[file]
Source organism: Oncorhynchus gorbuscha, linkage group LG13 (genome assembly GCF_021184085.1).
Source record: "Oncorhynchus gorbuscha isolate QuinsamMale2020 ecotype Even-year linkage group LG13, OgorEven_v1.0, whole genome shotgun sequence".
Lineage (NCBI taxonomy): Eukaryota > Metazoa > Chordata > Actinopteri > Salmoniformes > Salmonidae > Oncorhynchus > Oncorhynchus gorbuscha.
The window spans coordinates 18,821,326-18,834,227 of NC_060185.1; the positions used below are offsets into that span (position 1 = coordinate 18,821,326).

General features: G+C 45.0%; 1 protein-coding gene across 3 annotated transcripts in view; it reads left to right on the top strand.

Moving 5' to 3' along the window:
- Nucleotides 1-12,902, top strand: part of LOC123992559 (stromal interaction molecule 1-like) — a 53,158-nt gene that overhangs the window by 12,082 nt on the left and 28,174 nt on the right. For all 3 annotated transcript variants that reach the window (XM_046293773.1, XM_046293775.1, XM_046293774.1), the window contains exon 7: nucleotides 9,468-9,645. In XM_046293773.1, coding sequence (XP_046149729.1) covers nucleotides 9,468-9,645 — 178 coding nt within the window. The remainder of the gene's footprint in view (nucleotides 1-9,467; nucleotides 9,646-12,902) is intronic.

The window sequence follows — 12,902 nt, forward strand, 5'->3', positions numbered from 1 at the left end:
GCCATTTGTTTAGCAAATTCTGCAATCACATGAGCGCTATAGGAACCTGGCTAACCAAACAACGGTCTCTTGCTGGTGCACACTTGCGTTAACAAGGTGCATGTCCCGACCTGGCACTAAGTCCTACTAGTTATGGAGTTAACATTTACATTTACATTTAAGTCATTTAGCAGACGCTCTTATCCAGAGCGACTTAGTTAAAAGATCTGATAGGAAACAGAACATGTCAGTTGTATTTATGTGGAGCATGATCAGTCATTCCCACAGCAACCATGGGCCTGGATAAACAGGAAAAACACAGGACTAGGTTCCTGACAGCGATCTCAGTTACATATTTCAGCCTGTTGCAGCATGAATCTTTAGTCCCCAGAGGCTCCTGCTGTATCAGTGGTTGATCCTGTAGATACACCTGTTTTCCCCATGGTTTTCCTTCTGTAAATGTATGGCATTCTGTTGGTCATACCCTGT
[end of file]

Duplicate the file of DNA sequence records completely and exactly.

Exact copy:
Source organism: Oncorhynchus gorbuscha, linkage group LG13 (genome assembly GCF_021184085.1).
Source record: "Oncorhynchus gorbuscha isolate QuinsamMale2020 ecotype Even-year linkage group LG13, OgorEven_v1.0, whole genome shotgun sequence".
Lineage (NCBI taxonomy): Eukaryota > Metazoa > Chordata > Actinopteri > Salmoniformes > Salmonidae > Oncorhynchus > Oncorhynchus gorbuscha.
The window spans coordinates 18,821,326-18,834,227 of NC_060185.1; the positions used below are offsets into that span (position 1 = coordinate 18,821,326).

General features: G+C 45.0%; 1 protein-coding gene across 3 annotated transcripts in view; it reads left to right on the top strand.

Moving 5' to 3' along the window:
- Nucleotides 1-12,902, top strand: part of LOC123992559 (stromal interaction molecule 1-like) — a 53,158-nt gene that overhangs the window by 12,082 nt on the left and 28,174 nt on the right. For all 3 annotated transcript variants that reach the window (XM_046293773.1, XM_046293775.1, XM_046293774.1), the window contains exon 7: nucleotides 9,468-9,645. In XM_046293773.1, coding sequence (XP_046149729.1) covers nucleotides 9,468-9,645 — 178 coding nt within the window. The remainder of the gene's footprint in view (nucleotides 1-9,467; nucleotides 9,646-12,902) is intronic.

The window sequence follows — 12,902 nt, forward strand, 5'->3', positions numbered from 1 at the left end:
GCCATTTGTTTAGCAAATTCTGCAATCACATGAGCGCTATAGGAACCTGGCTAACCAAACAACGGTCTCTTGCTGGTGCACACTTGCGTTAACAAGGTGCATGTCCCGACCTGGCACTAAGTCCTACTAGTTATGGAGTTAACATTTACATTTACATTTAAGTCATTTAGCAGACGCTCTTATCCAGAGCGACTTAGTTAAAAGATCTGATAGGAAACAGAACATGTCAGTTGTATTTATGTGGAGCATGATCAGTCATTCCCACAGCAACCATGGGCCTGGATAAACAGGAAAAACACAGGACTAGGTTCCTGACAGCGATCTCAGTTACATATTTCAGCCTGTTGCAGCATGAATCTTTAGTCCCCAGAGGCTCCTGCTGTATCAGTGGTTGATCCTGTAGATACACCTGTTTTCCCCATGGTTTTCCTTCTGTAAATGTATGGCATTCTGTTGGTCATACCCTGT